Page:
Now that NHTSA officially has the power to regulate these things, the legislation gives it a set of deadlines. It has 24 months to come up with rules about what automakers need to submit to the agency to certify they’re serious about safety. And it has a year to figure out what features of a self-driving car will need performance standards. How will you know that a car’s sensor configuration—the combination of lasers and cameras that help it “see”—is safe? What about its cybersecurity fail-safes? Or the way it ensures there’s a passenger in the car before taking off? Quoth NHTSA: TBD.
Second, the legislation requires autonomous vehicle manufacturers be deliberate about the way they share their passengers’ data. Think about how much a self-driving car company could know about you: where you work, where you live, where you drop your kid off each morning, that you used to go to the gym a lot but stopped about five months ago. Some companies would like to customize these self-driving things to your driving style or preferred nondriving activity. Maybe you like a cautious approach, or to watch a certain kind of show while rocketing toward work. Consumers will probably want that info protected.
Under this bill, these companies must have “privacy plans” describing how they’ll collect, use, and store data. They’ll also have to lay out how customers will be informed about what’s happening to their data and what they can do if they don’t want it shared with anyone.
Finally, the legislation makes it a lot easier for self-driving cars to hit the road. Today, Federal Motor Vehicle Safety Standards (FMVSS, for those who are hip with it) govern how vehicles are designed. And because humans drive the vast majority of cars today, the standards are created with humans in mind. Steering wheels are necessary, as are brake pedals. But a car driven by a computer wouldn’t have those features—in fact, allowing humans to intervene by grabbing the wheel could be dangerous.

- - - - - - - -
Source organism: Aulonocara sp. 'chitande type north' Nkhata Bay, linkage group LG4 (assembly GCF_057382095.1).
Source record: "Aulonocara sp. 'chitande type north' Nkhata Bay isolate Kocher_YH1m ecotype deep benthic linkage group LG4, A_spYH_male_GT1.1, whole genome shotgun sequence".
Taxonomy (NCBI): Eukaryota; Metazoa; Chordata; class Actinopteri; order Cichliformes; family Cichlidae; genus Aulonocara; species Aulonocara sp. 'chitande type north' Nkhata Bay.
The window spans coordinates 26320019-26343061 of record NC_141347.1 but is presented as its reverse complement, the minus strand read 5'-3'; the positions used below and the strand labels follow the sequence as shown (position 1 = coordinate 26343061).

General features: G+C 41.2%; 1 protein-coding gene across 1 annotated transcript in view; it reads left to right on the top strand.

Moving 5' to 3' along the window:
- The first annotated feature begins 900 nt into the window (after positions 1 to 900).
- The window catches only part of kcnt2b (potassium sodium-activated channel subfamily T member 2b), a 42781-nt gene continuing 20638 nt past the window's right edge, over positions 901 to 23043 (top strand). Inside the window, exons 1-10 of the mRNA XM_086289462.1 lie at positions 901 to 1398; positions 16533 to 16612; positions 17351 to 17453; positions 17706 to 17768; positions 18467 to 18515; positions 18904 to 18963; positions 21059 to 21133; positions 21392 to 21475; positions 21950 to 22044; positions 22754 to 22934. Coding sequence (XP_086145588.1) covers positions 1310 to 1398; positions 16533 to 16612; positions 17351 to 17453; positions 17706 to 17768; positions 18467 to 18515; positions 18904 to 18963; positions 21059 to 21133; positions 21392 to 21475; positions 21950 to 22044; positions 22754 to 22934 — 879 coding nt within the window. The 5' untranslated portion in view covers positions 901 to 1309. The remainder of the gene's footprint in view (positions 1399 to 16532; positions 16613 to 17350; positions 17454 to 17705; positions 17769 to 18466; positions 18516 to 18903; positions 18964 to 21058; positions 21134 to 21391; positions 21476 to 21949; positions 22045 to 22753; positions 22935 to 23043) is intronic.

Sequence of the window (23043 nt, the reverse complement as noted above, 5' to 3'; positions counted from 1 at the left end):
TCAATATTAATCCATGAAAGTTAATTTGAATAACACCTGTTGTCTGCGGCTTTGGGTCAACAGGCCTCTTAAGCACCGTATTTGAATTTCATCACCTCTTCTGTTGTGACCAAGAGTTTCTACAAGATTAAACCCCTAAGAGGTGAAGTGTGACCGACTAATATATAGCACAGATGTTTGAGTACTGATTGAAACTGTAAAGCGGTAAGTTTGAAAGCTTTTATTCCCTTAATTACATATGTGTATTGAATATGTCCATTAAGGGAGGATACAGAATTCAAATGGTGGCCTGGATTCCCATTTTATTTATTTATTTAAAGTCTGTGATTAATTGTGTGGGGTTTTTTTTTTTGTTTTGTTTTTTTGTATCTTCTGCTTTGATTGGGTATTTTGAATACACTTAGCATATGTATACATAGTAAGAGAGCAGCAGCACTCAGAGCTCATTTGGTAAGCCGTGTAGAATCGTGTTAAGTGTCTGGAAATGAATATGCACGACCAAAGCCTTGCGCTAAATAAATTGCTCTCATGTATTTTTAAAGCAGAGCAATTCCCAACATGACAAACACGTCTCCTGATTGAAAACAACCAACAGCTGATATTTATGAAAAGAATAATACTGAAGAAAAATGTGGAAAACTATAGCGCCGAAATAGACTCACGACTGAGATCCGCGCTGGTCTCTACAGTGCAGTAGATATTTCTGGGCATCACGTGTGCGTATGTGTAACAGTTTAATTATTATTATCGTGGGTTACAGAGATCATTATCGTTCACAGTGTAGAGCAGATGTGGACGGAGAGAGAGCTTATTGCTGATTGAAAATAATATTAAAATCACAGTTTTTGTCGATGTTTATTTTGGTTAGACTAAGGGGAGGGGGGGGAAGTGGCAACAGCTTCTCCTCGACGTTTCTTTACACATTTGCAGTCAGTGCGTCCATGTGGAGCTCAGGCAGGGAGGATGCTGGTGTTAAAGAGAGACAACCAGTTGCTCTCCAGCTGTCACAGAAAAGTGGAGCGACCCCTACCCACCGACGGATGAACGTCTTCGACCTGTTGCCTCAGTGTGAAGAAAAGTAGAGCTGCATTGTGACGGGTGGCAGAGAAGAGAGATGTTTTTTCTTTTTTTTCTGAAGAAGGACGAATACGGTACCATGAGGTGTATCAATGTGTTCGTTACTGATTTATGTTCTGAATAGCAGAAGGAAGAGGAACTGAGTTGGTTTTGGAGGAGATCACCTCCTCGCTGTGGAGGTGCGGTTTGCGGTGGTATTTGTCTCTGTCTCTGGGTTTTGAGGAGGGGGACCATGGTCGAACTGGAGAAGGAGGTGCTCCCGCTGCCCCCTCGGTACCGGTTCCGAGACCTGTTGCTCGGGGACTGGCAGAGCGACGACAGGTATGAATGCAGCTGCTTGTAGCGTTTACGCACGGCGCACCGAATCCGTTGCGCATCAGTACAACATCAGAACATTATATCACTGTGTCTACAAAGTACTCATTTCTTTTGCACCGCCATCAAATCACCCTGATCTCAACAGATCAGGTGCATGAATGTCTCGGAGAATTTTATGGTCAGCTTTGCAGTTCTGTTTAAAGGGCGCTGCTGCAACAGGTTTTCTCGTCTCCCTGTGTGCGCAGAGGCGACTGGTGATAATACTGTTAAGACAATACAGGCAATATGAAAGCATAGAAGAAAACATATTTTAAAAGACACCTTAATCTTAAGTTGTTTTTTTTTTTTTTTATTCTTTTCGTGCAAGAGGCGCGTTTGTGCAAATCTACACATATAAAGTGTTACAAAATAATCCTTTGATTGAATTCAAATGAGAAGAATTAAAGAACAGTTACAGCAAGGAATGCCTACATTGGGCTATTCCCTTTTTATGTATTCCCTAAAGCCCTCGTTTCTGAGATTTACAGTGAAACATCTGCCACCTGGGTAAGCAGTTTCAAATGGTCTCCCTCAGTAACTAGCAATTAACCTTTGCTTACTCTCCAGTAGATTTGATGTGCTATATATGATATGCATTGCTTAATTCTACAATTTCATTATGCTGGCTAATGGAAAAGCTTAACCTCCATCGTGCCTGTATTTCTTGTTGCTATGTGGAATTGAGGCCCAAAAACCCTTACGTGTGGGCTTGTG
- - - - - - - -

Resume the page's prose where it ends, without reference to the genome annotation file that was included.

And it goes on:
Today NHTSA has the power to grant 2,500 FMVSS exemptions each year. This legislation will gradually up that number—by a lot. In year one, the federal agency could grant up to 25,000 exemptions; by year two, 50,000; and by years three and four, 100,000. Meaning: More self-driving cars testing on public roads. It’s about to get much more robot-y up in here.
Well, this is just the first half of this process. Now the Senate has to pass its own bill. Then both houses will work together to come up with compromise legislation that the president can sign. Perhaps easier said than done: A top Senate Democrat told Politico that “there are a number of differences” between the Senate’s draft and what the House just passed.
And then the biggest job of all: NHTSA will need to implement the thing. If the bill passes in its current state, the Department of Transportation and the transportation secretary, Elaine Chao, will have to hit a bunch of deadlines: They have two years to come up with exactly what companies must do to get certified. They’ll have 18 months to kick off the rule-making process for privacy. They have to issue those FMVSS exemptions. And they’ll have to withstand pressure from a bunch of bickering car and tech companies to do it. It’s a big job for a department that doesn’t yet have a nominee for NHTSA administrator—but the future’s coming at it, fast.